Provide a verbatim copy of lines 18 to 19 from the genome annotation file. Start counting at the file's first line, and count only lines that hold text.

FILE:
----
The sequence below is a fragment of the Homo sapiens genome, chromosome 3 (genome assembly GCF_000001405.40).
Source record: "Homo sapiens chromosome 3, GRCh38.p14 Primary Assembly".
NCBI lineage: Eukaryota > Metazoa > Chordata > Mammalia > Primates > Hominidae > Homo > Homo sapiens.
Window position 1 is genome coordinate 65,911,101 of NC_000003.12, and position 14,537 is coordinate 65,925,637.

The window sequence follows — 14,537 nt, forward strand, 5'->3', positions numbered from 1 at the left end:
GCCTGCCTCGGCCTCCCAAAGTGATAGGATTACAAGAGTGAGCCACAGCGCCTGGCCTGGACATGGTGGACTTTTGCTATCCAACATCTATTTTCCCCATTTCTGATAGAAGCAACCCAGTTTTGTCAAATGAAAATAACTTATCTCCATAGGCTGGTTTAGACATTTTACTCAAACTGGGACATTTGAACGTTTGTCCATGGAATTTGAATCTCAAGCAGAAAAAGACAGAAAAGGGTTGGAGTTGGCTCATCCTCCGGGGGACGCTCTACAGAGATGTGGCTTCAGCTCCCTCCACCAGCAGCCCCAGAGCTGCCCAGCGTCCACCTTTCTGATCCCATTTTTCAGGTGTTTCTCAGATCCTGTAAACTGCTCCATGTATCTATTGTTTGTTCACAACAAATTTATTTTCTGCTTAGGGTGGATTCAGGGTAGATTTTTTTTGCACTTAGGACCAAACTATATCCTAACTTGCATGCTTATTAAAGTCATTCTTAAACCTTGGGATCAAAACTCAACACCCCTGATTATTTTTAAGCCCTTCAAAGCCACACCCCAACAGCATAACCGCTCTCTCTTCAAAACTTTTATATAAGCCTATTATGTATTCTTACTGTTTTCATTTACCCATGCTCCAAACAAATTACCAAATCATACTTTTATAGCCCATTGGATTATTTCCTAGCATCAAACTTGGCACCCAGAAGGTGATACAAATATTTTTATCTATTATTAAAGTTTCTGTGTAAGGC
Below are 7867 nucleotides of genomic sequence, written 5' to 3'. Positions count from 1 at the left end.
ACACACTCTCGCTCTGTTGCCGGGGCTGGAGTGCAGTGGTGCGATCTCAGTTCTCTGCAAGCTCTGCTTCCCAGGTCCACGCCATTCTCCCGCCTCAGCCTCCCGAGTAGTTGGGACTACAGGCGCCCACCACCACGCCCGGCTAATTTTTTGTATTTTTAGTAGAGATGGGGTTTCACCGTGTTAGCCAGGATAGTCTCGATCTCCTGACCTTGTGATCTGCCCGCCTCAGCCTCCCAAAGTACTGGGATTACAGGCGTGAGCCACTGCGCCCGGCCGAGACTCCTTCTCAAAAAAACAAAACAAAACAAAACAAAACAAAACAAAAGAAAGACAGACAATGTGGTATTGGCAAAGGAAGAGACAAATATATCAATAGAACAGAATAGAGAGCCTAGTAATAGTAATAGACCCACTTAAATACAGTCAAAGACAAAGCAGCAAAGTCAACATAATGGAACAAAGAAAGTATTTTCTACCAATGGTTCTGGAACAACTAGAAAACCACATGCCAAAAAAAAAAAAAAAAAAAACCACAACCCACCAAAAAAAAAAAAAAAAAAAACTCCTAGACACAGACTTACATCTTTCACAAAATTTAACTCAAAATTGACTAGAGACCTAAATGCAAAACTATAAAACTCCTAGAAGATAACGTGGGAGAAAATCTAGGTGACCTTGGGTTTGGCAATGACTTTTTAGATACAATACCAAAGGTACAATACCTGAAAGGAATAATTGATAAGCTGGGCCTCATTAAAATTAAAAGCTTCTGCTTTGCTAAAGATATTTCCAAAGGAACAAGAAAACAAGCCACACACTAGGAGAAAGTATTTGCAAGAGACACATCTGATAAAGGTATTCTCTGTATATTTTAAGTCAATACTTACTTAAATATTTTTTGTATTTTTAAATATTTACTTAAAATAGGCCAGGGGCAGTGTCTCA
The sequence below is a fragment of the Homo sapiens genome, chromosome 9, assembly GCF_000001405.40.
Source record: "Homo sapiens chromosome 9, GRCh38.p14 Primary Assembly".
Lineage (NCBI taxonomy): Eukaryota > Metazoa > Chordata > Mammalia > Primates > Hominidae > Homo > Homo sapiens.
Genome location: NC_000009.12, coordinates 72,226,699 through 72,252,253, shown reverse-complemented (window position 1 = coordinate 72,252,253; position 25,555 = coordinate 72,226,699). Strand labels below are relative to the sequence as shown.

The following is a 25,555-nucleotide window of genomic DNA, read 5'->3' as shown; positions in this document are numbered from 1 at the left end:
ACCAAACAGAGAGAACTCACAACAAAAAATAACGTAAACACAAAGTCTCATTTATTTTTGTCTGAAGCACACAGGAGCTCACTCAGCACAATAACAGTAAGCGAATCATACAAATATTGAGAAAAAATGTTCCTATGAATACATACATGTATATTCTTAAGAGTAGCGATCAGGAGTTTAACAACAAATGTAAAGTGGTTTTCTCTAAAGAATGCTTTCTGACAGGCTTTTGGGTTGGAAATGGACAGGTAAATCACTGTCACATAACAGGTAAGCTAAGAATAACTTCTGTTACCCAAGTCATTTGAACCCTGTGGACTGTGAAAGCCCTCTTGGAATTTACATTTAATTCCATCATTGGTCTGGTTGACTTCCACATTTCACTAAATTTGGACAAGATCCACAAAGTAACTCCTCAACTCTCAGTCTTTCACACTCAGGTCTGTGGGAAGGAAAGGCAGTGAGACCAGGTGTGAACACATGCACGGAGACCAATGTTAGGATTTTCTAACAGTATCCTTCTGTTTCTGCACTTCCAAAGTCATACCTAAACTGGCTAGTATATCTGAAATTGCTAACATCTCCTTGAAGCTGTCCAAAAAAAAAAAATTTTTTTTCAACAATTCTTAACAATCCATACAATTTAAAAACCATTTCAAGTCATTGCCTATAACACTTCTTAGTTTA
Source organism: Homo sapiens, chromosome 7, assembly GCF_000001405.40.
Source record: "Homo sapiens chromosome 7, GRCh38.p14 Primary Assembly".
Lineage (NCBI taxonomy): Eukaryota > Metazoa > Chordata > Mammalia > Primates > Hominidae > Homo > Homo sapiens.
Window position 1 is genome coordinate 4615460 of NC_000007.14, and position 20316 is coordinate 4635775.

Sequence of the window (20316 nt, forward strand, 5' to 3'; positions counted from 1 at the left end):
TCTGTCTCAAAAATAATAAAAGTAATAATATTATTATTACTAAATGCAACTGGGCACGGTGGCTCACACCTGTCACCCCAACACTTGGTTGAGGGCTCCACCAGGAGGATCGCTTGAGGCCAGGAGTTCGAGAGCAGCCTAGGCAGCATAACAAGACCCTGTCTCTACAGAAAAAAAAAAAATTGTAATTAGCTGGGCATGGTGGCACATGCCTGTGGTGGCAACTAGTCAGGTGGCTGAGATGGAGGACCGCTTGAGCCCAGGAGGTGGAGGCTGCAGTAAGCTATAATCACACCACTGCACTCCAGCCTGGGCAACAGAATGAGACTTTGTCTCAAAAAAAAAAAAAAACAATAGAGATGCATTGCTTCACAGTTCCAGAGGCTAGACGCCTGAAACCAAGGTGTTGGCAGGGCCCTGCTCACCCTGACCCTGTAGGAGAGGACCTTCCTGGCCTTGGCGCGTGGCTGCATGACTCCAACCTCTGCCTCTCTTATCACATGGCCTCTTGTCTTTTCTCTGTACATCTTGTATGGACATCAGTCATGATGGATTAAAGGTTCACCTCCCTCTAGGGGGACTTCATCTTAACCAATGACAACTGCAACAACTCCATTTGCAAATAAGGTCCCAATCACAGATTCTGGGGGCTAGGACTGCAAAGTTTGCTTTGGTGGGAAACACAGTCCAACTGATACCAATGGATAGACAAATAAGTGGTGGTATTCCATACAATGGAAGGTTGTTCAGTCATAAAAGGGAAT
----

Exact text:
Window position 1 is genome coordinate 4615460 of NC_000007.14, and position 20316 is coordinate 4635775.

Sequence of the window (20316 nt, forward strand, 5' to 3'; positions counted from 1 at the left end):